Tracy, Tom. Scoochie & Skiddles: Scoochie’s adoption story. Illustrated by Dustin James. Scoochie & Skiddles LLC. 2022. $12.99. 33p. PB. 9798985624403.
Scoochie’s Adoption Story gets so much right that other adoption books don’t come close to. It opens with a dedication to the author’s children’s birth moms, showing kids that birth mothers should be revered and appreciated. This is something that isn’t often captured in media depictions of adoption but that is very important for adopted children. Healthy messages abound in this book. The straightforward story and Paw Patrol-like illustrations ensure that kids will engage with the book long enough to receive them.
Scoochie has, what I would consider, a classic adoption story, where the birth mom chose the parents she would give her baby to while she was pregnant. Scoochie mentions that she hopes to meet her birth mother some day and have a play date with her sister, normalizing the idea that she could have her birth relatives in her life without it changing anything about her family. Again, popular media often depict birth family contact or even recognition as a threat, when in reality it is healthy for adopted kids to know where they came from and have a positive opinion of their birth relatives.
The illustrations portray diverse families of all types in the background, allowing different kinds of readers to find a family that looks like theirs. Even though the start of Scoochie’s adoption story doesn’t reflect most adoption circumstances, it will still be relatable for many adopted children, and it is a great resource for kids who have met an adoptee at school or on the playground. Scoochie’s Adoption Story covers a lot of the important details in an adopted kid’s life, and answers curious questions kids may have about how adopted families come together.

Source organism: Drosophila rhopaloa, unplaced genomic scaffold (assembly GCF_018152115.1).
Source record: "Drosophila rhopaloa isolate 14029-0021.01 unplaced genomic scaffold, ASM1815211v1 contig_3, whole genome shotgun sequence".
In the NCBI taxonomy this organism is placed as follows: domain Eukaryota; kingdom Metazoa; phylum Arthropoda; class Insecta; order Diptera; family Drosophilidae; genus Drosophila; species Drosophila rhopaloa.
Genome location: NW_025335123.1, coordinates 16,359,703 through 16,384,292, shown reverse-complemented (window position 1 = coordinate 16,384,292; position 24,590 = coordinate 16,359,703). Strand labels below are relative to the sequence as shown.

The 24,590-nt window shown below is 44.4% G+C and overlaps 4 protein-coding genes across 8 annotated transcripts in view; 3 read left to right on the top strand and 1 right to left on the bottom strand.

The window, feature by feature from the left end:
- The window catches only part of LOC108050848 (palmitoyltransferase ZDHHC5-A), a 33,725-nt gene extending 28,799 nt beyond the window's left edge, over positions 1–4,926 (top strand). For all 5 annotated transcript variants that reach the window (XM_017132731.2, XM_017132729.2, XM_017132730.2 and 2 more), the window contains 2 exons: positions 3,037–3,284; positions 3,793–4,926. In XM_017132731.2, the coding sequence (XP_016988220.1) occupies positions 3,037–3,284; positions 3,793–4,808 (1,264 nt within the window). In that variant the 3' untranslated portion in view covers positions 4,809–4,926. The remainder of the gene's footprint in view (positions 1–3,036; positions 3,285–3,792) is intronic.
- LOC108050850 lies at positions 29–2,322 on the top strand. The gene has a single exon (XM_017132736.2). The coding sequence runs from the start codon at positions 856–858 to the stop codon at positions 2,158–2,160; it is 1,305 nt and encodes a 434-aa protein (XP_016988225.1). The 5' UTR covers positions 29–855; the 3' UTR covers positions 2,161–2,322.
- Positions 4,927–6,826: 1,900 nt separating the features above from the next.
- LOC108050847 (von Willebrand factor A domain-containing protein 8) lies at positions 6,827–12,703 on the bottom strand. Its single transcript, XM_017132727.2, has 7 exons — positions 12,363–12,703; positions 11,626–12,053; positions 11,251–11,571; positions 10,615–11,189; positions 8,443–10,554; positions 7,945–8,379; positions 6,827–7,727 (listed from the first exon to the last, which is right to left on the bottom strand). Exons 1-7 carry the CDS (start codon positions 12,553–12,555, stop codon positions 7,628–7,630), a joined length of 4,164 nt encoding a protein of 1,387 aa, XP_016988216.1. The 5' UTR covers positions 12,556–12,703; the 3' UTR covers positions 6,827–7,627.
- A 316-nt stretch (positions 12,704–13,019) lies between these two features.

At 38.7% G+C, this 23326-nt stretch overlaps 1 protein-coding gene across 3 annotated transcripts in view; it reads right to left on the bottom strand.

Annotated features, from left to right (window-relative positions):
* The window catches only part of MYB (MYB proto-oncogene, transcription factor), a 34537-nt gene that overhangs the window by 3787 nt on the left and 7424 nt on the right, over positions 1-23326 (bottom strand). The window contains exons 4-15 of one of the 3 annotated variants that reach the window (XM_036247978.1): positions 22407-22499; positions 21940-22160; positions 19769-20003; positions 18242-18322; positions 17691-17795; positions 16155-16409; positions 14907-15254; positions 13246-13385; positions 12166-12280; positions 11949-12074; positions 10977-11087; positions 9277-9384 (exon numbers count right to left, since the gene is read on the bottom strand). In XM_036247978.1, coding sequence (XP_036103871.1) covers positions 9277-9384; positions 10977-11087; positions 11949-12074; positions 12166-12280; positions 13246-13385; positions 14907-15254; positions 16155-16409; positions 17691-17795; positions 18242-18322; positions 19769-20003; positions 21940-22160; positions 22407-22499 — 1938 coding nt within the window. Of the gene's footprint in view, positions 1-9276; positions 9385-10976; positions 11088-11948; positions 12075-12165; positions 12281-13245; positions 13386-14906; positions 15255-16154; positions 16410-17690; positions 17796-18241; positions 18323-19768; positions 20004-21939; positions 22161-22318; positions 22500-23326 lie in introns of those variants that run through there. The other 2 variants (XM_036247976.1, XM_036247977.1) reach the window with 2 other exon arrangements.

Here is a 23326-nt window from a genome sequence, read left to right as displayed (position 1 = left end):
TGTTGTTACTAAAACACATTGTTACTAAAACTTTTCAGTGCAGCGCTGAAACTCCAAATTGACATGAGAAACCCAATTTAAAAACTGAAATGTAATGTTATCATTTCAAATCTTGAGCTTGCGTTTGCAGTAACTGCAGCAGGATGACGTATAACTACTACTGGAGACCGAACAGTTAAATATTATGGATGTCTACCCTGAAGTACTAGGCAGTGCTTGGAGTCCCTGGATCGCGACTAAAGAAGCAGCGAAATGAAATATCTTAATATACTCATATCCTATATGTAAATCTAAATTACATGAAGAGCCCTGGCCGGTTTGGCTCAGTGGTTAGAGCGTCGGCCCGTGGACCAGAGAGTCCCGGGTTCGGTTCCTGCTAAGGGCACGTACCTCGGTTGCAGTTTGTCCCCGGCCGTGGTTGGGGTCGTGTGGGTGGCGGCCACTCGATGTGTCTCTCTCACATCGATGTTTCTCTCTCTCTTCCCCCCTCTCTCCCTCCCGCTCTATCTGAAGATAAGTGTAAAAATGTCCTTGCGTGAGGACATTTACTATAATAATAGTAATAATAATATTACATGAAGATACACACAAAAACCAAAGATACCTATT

Recommended for families looking for adoption stories and two-dad stories. This is more of a learning book than an entertainment book, but no doubt many adoptees will pore over the pages that relate to their own story.
I received a free copy of this book in exchange for an honest review.
Reviewed by Ashley Dunne
Author’s note: Unlike Scoochie, many adoptees reading this book will have been separated from their birth families because of government intervention, which disproportionately targets Black and Indigenous children and assumes they are better off with white families. It’s great to have more books depicting transracial adoption, and the onus of addressing this larger systemic problem is not on the beautiful family sharing their story in this book. Their story fills a lot of other gaps in adoption representation in picture books, so this is not a flaw particular to Scoochie’s Adoption Story but rather a gap that persists in the media at large. One way of remediating some racist assumptions our culture makes when seeing white parents with a Black child could be showing a Black role model in the child’s life. Perhaps the next instalment of Scoochie’s story will do just that.